Let’s talk about ‘lifestyles’.
Yesterday I found myself invited to a “lifestyle and shopping event for professional bloggers” called RegentTweet organised by some clever marketers over on Regent Street. I signed up for a chance to attend through London Girl Geek Dinners, a group which should be pretty self-explanatory. I didn’t think I’d get selected for this, as it’s mostly for fashion bloggers, but in my eternal quest for being Frequently a Bit Silly, I’m always one to put my name down for a new experience. (I do sometimes write about being a girl geek.)
When I found out I was going, questions swarmed in my mind. First and foremost, what is a “lifestyle event” anyway? For that matter, what is a ‘lifestyle’? Do I even have one of those?
Fortunately, sociology (and anthropology!) is here to help us interrogate these sorts of questions. ‘Lifestyle’ appears to be one of those words (much like ‘culture’) which is very difficult to define in the Sociological Phrasebook. (Very similar to the Anthropological Phrasebook…sometimes I think of myself as a sociologist and sometimes an anthropologist. But that, dear reader, is a question for another day.)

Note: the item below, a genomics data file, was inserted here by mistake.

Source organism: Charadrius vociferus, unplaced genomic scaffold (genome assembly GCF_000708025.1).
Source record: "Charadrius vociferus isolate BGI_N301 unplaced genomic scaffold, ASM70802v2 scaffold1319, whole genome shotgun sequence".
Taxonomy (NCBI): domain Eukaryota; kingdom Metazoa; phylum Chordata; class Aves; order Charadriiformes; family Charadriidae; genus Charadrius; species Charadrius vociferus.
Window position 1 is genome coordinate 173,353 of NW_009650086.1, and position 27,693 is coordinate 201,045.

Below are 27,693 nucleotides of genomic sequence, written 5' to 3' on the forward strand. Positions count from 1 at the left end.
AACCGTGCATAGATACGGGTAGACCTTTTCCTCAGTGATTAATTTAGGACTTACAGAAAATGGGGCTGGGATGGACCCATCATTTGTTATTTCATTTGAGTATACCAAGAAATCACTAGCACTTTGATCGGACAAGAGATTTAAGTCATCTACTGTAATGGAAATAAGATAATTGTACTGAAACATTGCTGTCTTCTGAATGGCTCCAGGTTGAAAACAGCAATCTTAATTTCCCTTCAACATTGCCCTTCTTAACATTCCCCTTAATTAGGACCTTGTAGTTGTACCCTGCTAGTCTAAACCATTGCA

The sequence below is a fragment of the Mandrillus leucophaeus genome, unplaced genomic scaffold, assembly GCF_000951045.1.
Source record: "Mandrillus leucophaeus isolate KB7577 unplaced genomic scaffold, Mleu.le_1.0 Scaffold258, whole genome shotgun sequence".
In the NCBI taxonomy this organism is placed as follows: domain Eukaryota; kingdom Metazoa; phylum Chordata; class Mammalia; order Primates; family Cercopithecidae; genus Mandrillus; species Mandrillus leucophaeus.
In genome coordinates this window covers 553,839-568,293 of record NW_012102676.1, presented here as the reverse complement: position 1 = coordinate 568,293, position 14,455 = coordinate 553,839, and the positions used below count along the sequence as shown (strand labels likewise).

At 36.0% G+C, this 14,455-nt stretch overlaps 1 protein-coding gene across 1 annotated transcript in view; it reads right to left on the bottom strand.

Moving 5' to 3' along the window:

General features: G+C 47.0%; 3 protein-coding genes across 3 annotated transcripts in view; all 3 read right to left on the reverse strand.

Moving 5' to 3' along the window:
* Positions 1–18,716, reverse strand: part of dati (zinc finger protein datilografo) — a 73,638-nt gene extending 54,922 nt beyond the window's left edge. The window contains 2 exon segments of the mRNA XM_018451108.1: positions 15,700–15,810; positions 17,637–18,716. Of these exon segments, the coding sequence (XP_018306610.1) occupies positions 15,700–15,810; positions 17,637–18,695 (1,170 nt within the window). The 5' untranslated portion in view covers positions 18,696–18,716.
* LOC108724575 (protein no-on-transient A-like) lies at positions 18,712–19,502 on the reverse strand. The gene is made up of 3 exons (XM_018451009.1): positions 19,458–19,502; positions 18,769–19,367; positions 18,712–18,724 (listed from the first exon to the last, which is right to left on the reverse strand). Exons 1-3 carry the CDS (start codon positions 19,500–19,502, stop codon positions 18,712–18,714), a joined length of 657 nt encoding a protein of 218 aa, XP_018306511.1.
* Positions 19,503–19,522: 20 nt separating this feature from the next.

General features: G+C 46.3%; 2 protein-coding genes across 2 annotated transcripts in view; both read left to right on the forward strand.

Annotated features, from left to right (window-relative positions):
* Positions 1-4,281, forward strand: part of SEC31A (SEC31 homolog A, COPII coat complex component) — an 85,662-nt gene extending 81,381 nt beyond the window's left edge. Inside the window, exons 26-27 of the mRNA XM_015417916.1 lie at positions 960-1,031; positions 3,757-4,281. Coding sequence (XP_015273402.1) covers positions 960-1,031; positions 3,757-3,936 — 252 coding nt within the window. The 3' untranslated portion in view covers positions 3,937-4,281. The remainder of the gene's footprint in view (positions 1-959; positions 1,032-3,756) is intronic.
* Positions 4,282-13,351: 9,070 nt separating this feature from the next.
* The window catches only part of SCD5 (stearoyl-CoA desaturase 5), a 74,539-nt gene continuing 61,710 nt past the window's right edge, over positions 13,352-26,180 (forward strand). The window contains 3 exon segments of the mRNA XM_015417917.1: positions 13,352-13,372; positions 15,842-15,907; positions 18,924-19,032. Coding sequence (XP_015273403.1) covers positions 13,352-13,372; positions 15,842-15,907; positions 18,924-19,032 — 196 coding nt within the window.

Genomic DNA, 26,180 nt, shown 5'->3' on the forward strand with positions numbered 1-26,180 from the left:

A blog-sized definition of ‘lifestyle’ might be that it’s the manner in which people choose to dispose of their leisure time and spend their capital–be that fiscal or cultural. And if we are discussing cultural capital, we of course must be discussing Bourdieu. To be fair, I didn’t actually use much Bourdieu when looking at flows of cultural power and transfer of cultural products in my PhD, I was more of a Foucault kind of girl. But my Big Important Thought about constructing a theoretical framework is: you don’t know where to look or what you should be looking for, until you do. And I actually think (unlike a lot of people) that these two theorists can be used as complimentary texts. There is no Academician’s Death Match to be the One True Theorist to describe structures of consumption and power; they can be used hand-in-glove. But some excellent critics would disagree, calling them “fundamentally incompatible in many ways“.